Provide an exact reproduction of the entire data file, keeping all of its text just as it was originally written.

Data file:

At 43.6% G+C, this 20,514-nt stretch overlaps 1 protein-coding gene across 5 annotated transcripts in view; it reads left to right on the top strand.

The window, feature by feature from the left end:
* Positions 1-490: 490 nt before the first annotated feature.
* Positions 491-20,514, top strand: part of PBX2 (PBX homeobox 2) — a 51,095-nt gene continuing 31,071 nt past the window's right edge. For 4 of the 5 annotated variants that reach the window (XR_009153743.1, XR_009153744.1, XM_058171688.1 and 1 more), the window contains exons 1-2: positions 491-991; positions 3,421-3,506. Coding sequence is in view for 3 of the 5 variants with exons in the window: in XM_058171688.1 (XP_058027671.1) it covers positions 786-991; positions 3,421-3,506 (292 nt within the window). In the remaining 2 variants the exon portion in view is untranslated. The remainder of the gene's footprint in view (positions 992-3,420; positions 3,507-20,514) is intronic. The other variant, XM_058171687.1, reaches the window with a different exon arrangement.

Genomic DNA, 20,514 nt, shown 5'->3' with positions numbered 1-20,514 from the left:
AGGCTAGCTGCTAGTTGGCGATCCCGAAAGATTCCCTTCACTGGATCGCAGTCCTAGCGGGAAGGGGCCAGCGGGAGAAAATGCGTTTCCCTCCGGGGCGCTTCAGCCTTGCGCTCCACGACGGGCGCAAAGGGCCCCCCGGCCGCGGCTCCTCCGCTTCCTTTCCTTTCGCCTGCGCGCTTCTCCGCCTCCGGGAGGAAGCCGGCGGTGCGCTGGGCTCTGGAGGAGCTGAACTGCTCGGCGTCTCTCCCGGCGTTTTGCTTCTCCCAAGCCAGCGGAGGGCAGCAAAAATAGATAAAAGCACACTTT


At 43.6% G+C, this 20,514-nt stretch overlaps 1 protein-coding gene across 5 annotated transcripts in view; it reads left to right on the top strand.

The window, feature by feature from the left end:
* Positions 1-490: 490 nt before the first annotated feature.
* Positions 491-20,514, top strand: part of PBX2 (PBX homeobox 2) — a 51,095-nt gene continuing 31,071 nt past the window's right edge. For 4 of the 5 annotated variants that reach the window (XR_009153743.1, XR_009153744.1, XM_058171688.1 and 1 more), the window contains exons 1-2: positions 491-991; positions 3,421-3,506. Coding sequence is in view for 3 of the 5 variants with exons in the window: in XM_058171688.1 (XP_058027671.1) it covers positions 786-991; positions 3,421-3,506 (292 nt within the window). In the remaining 2 variants the exon portion in view is untranslated. The remainder of the gene's footprint in view (positions 992-3,420; positions 3,507-20,514) is intronic. The other variant, XM_058171687.1, reaches the window with a different exon arrangement.

Genomic DNA, 20,514 nt, shown 5'->3' with positions numbered 1-20,514 from the left:
AGGCTAGCTGCTAGTTGGCGATCCCGAAAGATTCCCTTCACTGGATCGCAGTCCTAGCGGGAAGGGGCCAGCGGGAGAAAATGCGTTTCCCTCCGGGGCGCTTCAGCCTTGCGCTCCACGACGGGCGCAAAGGGCCCCCCGGCCGCGGCTCCTCCGCTTCCTTTCCTTTCGCCTGCGCGCTTCTCCGCCTCCGGGAGGAAGCCGGCGGTGCGCTGGGCTCTGGAGGAGCTGAACTGCTCGGCGTCTCTCCCGGCGTTTTGCTTCTCCCAAGCCAGCGGAGGGCAGCAAAAATAGATAAAAGCACACTTT